Tuesday, January 11, 2011

#33--Chili at Twilight

This Sunday, we're hosting a chili cook-off at my apartment. We don't have categories, other than we're making chili for the general eating and enjoyment by ourselves and our friends. We're hoping that everyone will be able to make it (lots of snow fell yesterday, so it's a tad slippery outside).

Other than that, I've started re-reading the Twilight series.

It is a group of books that are not only extremely popular, but that also seem to be highly scrutinized by those that do not love them to pieces. I have to admit that I am guilty of judging it for what it does to vampire culture set up by Bram Stoker and others before him, including the actual legends and stories from multiple cultures across the world.

Let me be clear. Stephenie Meyer found a niche in literature that was otherwise unobserved--shiny, dazzling vampires. She has written four novels dealing with the same characters that are based around these vampires with diamond skin. As a traditionalist and having a deep love for the traditional (and quite scary) vampire, I feel that how she has portrayed vampires in her novels is a bit of a disgrace to those fearsome creatures that most people know (and tend to write off, though they wouldn't have been writing it off hundreds of years ago).

Not only that, but some of the writing is just plain bad. In the first book, there is a scene where Bella is in the kitchen, talking about "dust moats." The definition of "moat" is a body of water surrounding some structure, generally a house or castle. The term that should have been used is "dust motes." I realize this may not be a mistake on Meyer's part, but if the editor is to blame, then a big-time editor should have caught the mistake in the first, third, or seventh reading before it went to printing.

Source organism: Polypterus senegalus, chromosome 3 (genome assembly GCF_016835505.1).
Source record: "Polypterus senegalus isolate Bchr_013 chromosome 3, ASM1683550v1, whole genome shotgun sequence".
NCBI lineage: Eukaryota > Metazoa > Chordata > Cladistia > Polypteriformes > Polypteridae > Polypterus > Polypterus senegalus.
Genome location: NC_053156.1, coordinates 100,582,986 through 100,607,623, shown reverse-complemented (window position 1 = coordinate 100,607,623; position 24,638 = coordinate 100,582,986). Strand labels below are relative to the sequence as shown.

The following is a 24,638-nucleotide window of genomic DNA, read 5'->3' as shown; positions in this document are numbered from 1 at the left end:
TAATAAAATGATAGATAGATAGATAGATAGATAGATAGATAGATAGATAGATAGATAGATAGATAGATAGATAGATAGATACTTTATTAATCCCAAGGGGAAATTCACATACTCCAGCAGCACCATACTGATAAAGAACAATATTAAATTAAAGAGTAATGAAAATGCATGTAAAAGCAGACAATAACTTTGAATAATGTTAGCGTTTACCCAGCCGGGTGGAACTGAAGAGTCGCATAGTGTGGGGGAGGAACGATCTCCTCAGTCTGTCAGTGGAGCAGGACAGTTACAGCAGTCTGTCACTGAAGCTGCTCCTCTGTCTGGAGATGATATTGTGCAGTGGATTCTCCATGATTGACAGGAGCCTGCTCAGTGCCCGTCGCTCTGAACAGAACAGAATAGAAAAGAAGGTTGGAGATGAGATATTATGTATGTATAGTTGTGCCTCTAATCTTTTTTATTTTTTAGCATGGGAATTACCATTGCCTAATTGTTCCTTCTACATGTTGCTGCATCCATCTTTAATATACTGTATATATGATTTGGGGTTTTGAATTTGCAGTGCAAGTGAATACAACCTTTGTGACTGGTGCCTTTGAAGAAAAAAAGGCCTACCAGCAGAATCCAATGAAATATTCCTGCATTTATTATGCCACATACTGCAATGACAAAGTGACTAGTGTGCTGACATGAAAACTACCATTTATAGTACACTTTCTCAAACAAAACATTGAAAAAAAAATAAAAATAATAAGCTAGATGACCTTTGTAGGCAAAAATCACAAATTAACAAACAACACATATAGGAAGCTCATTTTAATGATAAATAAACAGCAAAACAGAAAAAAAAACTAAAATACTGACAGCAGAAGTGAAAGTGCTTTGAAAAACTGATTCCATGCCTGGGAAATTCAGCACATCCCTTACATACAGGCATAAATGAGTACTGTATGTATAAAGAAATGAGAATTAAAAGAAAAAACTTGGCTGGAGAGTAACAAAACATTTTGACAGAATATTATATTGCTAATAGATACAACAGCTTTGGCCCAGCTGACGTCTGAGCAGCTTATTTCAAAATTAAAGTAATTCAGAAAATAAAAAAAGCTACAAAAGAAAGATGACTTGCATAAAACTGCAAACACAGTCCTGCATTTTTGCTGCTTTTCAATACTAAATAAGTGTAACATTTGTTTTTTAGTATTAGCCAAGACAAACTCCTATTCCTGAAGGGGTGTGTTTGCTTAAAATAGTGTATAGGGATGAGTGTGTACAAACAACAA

On another note, the characters and their emotions seem to be well written, even though Bella can tend to be whiney and stubborn, and Edward can be kind of a tool--but people are that way in real life as well, so I suppose it's forgivable. The storyline itself is compelling, but quickly-paced. I, as a reader, feel that it is highly demanding. I sweat with everyone in the story as they rush along to catch the evil vampire, to save Bella, and so forth.

I also feel that the writing gets better the farther into the series one goes, and the mistakes become fewer and fewer. I do not mean for this to be a scathing review of Meyer or her writing, I merely want to point out that I am personally torn on how to feel about her writing. Her books are fascinatingly irresistible (and believe me, I never thought I would say that, ever) and compelling. I simply cannot stay away from her books. I have the Twilight series and The Host all in hardback, though I have not yet begun reading The Host.

Something else about Stephenie Meyer--she's young, in her thirties--and she has achieved something miraculous for herself. It is SO inspiring for someone to achieve something they set themselves to. And perhaps it was never her initial intention to write and publish five novels successfully, but she did.

I feel that it is very important to accomplish one's dreams. And seeing it happen, every year, every day, gives me hope and fuels me to reach for the things that I want to accomplish--like publishing my own novels.

Additionally, I have been working on Morph, though it is slow going. Especially since I've picked up the Twilight series again.

In any case, I have to go walk the dogs now, in the blistering cold outside. No fun.

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